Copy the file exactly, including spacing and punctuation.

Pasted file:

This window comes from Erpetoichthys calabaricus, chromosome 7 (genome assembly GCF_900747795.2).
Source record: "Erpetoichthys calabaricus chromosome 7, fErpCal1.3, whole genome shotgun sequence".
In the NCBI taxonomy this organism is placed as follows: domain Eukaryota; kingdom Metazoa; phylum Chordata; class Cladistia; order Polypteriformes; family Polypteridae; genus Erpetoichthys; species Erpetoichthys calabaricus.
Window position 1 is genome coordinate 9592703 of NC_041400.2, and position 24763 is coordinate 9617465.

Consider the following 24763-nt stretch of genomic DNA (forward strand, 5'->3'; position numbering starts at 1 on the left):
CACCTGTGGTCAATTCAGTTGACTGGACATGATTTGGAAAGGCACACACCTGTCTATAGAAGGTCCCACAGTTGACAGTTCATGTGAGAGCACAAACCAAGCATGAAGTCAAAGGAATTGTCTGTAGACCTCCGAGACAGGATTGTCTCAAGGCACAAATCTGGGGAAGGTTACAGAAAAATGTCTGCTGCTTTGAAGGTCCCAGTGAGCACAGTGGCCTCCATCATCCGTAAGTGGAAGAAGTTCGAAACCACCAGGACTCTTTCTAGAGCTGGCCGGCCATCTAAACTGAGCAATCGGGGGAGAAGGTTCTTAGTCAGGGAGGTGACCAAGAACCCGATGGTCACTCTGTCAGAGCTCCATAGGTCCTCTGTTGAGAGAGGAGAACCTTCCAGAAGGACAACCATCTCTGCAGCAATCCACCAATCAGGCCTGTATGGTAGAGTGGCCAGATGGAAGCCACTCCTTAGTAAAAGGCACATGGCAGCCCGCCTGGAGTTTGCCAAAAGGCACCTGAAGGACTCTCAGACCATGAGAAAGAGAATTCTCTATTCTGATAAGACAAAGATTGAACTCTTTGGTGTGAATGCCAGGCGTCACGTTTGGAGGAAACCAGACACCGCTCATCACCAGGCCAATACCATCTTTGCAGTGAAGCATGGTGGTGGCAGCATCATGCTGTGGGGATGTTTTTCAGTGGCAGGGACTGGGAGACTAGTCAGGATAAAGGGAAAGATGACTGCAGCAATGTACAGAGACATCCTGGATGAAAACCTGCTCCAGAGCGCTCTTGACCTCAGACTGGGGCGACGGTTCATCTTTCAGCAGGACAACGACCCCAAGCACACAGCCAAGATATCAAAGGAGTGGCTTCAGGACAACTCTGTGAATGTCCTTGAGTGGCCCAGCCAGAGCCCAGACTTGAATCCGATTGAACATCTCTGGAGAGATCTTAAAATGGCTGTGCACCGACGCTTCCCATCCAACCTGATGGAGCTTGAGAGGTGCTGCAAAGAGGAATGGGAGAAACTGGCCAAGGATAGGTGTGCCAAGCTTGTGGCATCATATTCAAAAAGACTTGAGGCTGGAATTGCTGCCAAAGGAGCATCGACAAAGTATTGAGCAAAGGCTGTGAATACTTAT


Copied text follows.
This window comes from Erpetoichthys calabaricus, chromosome 7 (genome assembly GCF_900747795.2).
Source record: "Erpetoichthys calabaricus chromosome 7, fErpCal1.3, whole genome shotgun sequence".
In the NCBI taxonomy this organism is placed as follows: domain Eukaryota; kingdom Metazoa; phylum Chordata; class Cladistia; order Polypteriformes; family Polypteridae; genus Erpetoichthys; species Erpetoichthys calabaricus.
Window position 1 is genome coordinate 9592703 of NC_041400.2, and position 24763 is coordinate 9617465.

Consider the following 24763-nt stretch of genomic DNA (forward strand, 5'->3'; position numbering starts at 1 on the left):
CACCTGTGGTCAATTCAGTTGACTGGACATGATTTGGAAAGGCACACACCTGTCTATAGAAGGTCCCACAGTTGACAGTTCATGTGAGAGCACAAACCAAGCATGAAGTCAAAGGAATTGTCTGTAGACCTCCGAGACAGGATTGTCTCAAGGCACAAATCTGGGGAAGGTTACAGAAAAATGTCTGCTGCTTTGAAGGTCCCAGTGAGCACAGTGGCCTCCATCATCCGTAAGTGGAAGAAGTTCGAAACCACCAGGACTCTTTCTAGAGCTGGCCGGCCATCTAAACTGAGCAATCGGGGGAGAAGGTTCTTAGTCAGGGAGGTGACCAAGAACCCGATGGTCACTCTGTCAGAGCTCCATAGGTCCTCTGTTGAGAGAGGAGAACCTTCCAGAAGGACAACCATCTCTGCAGCAATCCACCAATCAGGCCTGTATGGTAGAGTGGCCAGATGGAAGCCACTCCTTAGTAAAAGGCACATGGCAGCCCGCCTGGAGTTTGCCAAAAGGCACCTGAAGGACTCTCAGACCATGAGAAAGAGAATTCTCTATTCTGATAAGACAAAGATTGAACTCTTTGGTGTGAATGCCAGGCGTCACGTTTGGAGGAAACCAGACACCGCTCATCACCAGGCCAATACCATCTTTGCAGTGAAGCATGGTGGTGGCAGCATCATGCTGTGGGGATGTTTTTCAGTGGCAGGGACTGGGAGACTAGTCAGGATAAAGGGAAAGATGACTGCAGCAATGTACAGAGACATCCTGGATGAAAACCTGCTCCAGAGCGCTCTTGACCTCAGACTGGGGCGACGGTTCATCTTTCAGCAGGACAACGACCCCAAGCACACAGCCAAGATATCAAAGGAGTGGCTTCAGGACAACTCTGTGAATGTCCTTGAGTGGCCCAGCCAGAGCCCAGACTTGAATCCGATTGAACATCTCTGGAGAGATCTTAAAATGGCTGTGCACCGACGCTTCCCATCCAACCTGATGGAGCTTGAGAGGTGCTGCAAAGAGGAATGGGAGAAACTGGCCAAGGATAGGTGTGCCAAGCTTGTGGCATCATATTCAAAAAGACTTGAGGCTGGAATTGCTGCCAAAGGAGCATCGACAAAGTATTGAGCAAAGGCTGTGAATACTTAT